The doctor said it looked like heart disease may had caused a clot and cut off the circulation to his legs, but whatever it was he was fading fast. We said goodbye.

These sweet fur-clad companions are only in our lives for a short time, but they teach us so much: From Hemi, the art of gentle greeting and exploring the opportunities. They leave a paw print on our hearts that creates a smile to ease the pain.

A key to making quiet time to plan

Here’s advice that’s counterproductive for folks like me, who produce stuff for you to consume online, but it’s essential for you: Spend regular time NOT online.

In his book Thou Shall Prosper: Ten Commandments for Making Money, Rabbi Daniel Lapin talks about the mesmerizing effect of constantly staring at a glowing screen – the unnatural light pointed directly into your eyes, and the fast-moving imagery, have a tendency to dull the senses; the pretty pictures and bright colors dull the imagination.

“In contrast, reading about ideas or things grants you the most freedom to absorb or reject,” Lapin says in his chapter about setting aside time to look into the future and make goals.

Lapin recommends at least 24 hours away from television and other glowing screens before engaging in the process of reflection and imagination.

In lieu of that for more short-term planning, I suggest postponing the flip of the switch first thing in the morning so you can start the day unplugged. I put a sticky note on my computer screen with the word “No!” (and a smiley face) on it, to remind my groggy early-morning self to reflect, read and write the daily plan before I subject myself to the LED light shining in my eyes. For longer-range planning, I also aim to have a “screen-free” day as Lapin suggests.

The goal is to remove all of the external distractions to the thought process. It’s easier to concentrate on the quiet when you envelope yourself in as much quiet as possible.

Regarding ‘The cliff’

I have told this story numerous times over the years; this is the version from my book Refuse to be Afraid.

I learned everything I need to know about fear on a steep hill overlooking Lake Champlain in Vermont. I keep coming back to this story whenever anxiety threatens to stop me in my tracks. Childhood lessons sink in deep.

To my younger-than-10-years-old eyes, it looked more like a cliff than a hill; my impression was informed by the shale-like formations that reached down to the beach and disappeared into the pine forest above. Seen from the cabin our parents rented for a week every summer, the forest appeared to grow to the edge of a steep, rocky incline that I wouldn’t be able to scale if I had to.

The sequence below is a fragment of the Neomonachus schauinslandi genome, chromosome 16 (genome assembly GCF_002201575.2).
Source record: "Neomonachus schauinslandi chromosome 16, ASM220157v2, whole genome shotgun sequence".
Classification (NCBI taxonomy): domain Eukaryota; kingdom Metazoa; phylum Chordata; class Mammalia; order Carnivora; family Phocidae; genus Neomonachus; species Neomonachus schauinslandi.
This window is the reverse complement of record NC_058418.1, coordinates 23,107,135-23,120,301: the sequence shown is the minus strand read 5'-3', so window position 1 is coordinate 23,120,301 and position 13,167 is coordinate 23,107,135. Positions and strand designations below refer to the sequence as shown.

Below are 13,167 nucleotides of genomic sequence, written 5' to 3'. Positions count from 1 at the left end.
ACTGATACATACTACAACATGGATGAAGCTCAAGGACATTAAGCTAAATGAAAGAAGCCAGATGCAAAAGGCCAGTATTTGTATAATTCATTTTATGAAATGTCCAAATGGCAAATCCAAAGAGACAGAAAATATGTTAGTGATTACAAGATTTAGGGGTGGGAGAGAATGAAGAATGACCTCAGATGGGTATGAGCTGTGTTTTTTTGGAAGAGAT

And one day, I had to.

I can still smell the pine trees, I can still feel the soft but prickly bed of needles against my chest, and I still have a dark spot in my heart from the terror as I lost my tenuous grip on the hillside and plunged over the cliff.

Somewhere around 1960 when I was 7, my brothers and I had gone for a walk through the woods near the cabin. Along this stretch the pines clung precariously to the side of the hill.

The pine needles were thick underneath, and I underestimated how unstable the footing would be, as I wandered far down that nearly vertical hillside, trying to peer over the edge to see the beach through the brush. Next thing I knew, I had slipped. The bed of needles was thick, so thick that I couldn’t really get a grip, and when I did try to climb, every move I made caused me to slide a little farther down.

I was clinging to the side of the nearly vertical slope and unable to climb upward.

“Go get Dad,” I heard my older brother say to my younger brother. “Hang on, War,” he called. Hang on to what?

It didn’t take long for gravity to do its work, and I slid to the edge and then fell, screaming, over the edge of the embankment to the beach below.

The drop from the edge of the cliff to the beach was four, maybe five feet.

When my brothers ran the long way around to the beach, they found me on the ground unharmed, laughing in relief, laughing at myself for being so terrified.

I think about that cliff a lot, when it seems that life has left me hanging by the fingernails. Fear of the unknown makes us scream. Taking on those fears makes us triumphant — perhaps it even makes us giggle uncontrollably.

This is a book about fear, the fear in your heart that makes you want to scream when you’re not hanging on to keep from sliding off the side of what you think is a high cliff. It’s a book about harnessing the fear long enough to take the plunge. You’ll probably find, as I did, that the paralyzing fear of the drop is a whole lot worse than the actual fall.

It’s a book that says refuse to be afraid and go ahead and take the leap.

Buy it for Kindle  or your bookshelf.

My Top 10 of 2012